Awhile ago a friend asked me what I'd be doing if I weren't spending all my time taking care of Mom. "Writing." I answered with out a moment of hesitation.
The problem I'm having at this moment is that all my thoughts are about the last two years, specifically the last two months. Not even thoughts really. A day starts and is fine and then for no obvious reason I am felled by memory. I cried through my shower. I stood in front of the shower crying telling myself - this is normal, this is normal
I'm not embarrassed by this but I don't always want to be public with this process.
I've been reading a lot of fiction. The last three books brought characters from one book to the other, which I loved. I have no desire to write fiction. Can't even imagine it. But talking story has been big in my life.
I told the mommy's story over and over. Care givers, social workers, nurses, facilities. I prompted her to tell as much as she could but she'd get stuck and worried. I tried to make the narrative repetitive and told it with questions and answers. She did fairly well with that.
That story was rote and superficial. Just the facts. If you spent enough time with her she would tell you the story of when she and her friend skipped school to go to a Pirate's (baseball) game. Or about how her hair in the Navy was too long to be regulation because she was the only woman in her unit and the C.O. didn't know what length it was supposed to be. For a woman who took such care to follow the rules she took pride in her rebel moments.
In the last month the story I was telling was increasingly urgent. This hurts her. That made her puke. This needs to be stronger. At least three people (medical professionals) said she was dying before it seemed like she was and they said right in front of her. My fury was always boiling under my skin while I told the story of the day. This hurts her. That made her puke. This needs to be stronger. I wanted to speak all the details to make sure there was no confusion. I needed to keep her out of pain. I needed to keep her ... well. She wasn't well. She wasn't going to get well. But I needed to control that fall. During that time I realized how much of my story telling has always been a desperate way to elicit change. Change in attitudes, understandings, perspectives about the lives of fat people. About my life.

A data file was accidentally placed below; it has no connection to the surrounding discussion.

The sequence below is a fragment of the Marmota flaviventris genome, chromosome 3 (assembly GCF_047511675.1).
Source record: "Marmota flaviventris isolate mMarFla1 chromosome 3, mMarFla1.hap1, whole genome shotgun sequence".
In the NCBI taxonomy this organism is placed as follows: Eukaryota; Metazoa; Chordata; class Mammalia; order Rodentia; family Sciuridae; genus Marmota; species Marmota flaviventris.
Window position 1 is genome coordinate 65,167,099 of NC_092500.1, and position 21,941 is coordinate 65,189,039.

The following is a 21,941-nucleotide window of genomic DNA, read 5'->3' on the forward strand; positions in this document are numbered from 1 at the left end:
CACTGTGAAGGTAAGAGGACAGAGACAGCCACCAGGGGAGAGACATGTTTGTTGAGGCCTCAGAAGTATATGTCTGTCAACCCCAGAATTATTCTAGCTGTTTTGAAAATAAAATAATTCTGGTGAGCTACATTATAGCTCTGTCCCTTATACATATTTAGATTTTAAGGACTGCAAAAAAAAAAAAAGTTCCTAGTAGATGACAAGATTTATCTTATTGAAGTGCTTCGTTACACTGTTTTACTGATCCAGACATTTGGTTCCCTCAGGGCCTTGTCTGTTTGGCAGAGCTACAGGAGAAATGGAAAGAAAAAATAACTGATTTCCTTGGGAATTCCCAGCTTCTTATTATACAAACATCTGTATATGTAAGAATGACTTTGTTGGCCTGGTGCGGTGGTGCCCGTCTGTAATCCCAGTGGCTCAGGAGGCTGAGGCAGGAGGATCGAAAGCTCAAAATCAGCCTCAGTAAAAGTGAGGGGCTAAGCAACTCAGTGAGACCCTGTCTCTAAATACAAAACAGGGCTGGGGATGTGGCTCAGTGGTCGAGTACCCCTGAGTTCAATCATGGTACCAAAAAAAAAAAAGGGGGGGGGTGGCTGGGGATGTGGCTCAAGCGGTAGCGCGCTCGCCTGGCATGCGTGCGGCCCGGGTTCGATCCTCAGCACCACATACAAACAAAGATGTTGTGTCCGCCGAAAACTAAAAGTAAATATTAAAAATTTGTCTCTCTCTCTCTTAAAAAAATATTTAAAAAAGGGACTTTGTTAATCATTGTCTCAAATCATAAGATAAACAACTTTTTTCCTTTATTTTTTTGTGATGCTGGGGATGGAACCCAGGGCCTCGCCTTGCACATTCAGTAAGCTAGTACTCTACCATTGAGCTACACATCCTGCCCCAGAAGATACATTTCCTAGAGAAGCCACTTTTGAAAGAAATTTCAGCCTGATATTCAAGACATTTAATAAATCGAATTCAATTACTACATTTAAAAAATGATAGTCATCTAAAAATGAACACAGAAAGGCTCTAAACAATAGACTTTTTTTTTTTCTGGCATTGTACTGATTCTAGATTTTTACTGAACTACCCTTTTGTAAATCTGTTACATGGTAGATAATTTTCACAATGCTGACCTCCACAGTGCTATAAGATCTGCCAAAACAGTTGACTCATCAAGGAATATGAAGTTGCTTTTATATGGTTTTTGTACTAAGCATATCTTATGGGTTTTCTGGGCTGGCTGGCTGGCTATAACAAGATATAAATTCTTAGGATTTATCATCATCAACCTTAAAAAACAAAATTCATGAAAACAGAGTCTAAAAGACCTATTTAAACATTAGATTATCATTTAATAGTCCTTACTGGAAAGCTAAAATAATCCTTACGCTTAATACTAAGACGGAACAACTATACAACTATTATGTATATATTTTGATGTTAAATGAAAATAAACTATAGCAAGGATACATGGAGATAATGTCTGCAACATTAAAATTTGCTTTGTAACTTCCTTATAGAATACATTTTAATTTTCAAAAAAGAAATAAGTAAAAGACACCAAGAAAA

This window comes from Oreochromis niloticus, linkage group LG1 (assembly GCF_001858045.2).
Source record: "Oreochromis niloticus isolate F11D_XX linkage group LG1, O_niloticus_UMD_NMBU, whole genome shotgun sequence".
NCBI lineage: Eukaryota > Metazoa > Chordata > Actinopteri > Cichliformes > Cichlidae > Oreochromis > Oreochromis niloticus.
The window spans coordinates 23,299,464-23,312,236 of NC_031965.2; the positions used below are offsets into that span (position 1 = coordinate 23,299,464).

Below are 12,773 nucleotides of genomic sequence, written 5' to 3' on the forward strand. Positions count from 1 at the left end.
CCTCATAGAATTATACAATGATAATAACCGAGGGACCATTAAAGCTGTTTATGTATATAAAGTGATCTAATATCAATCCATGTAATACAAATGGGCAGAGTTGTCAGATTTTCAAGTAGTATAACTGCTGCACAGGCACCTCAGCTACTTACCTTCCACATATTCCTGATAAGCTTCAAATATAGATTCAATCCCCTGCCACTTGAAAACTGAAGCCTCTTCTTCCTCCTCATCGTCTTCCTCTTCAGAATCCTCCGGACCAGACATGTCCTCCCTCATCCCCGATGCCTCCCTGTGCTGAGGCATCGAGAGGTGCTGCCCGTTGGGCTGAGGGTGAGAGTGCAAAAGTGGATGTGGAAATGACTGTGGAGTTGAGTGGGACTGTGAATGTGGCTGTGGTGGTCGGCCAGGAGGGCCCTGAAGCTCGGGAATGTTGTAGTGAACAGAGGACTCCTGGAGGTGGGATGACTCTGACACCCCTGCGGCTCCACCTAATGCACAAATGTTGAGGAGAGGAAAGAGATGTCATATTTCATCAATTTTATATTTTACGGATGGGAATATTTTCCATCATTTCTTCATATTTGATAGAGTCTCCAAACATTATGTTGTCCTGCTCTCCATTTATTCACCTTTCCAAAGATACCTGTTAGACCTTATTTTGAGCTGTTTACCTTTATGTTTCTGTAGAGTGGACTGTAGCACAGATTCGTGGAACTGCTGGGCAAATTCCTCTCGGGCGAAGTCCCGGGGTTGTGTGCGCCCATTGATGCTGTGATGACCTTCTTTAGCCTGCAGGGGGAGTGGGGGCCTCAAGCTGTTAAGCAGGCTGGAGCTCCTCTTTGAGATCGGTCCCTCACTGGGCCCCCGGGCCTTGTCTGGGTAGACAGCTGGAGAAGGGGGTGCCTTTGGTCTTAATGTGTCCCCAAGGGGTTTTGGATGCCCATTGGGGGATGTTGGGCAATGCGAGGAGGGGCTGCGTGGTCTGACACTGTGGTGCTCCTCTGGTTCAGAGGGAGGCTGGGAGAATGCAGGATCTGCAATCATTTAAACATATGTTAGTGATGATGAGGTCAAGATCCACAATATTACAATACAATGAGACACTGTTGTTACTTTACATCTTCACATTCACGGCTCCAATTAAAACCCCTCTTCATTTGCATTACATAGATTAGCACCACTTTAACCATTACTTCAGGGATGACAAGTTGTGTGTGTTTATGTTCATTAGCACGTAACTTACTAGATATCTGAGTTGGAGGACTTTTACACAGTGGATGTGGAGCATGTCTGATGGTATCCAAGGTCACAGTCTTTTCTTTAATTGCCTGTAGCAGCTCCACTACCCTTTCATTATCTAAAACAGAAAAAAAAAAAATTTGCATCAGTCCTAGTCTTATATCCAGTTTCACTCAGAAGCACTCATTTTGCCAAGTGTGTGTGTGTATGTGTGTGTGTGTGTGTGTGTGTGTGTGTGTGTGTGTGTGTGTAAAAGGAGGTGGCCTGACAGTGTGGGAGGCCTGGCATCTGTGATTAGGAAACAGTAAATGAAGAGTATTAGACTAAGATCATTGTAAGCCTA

Talking story always felt like a psychological process. I talk my story to explain why I am who I am and in the process I also figure out why I am who I am. I remember times when I was telling the story in the way I had always told it and in the telling I realized that I didn't feel the same way any more. The story wasn't ringing true in the telling. This was especially true when I was writing the book.
In the days after the mommy passed I had no stories. Mostly I had the memory of her last breath, wrapping my arms around her and saying: oh Mommy. Oh Mommy is the sum total of our lives together. It was loaded with emotion but I can't name the emotion. I've said over and over since then.
I was surprised by the absence of bad memories. All of the issues, resentments, complaints. In the weeks since I've had some of those memories return but they don't sit as hard in my heart. I come back to Oh Mommy. Our story has ended.
I mean. I know. She'll always be with me. But the story line. The conversations. Those are ended. And I need to focus on the story as it is now.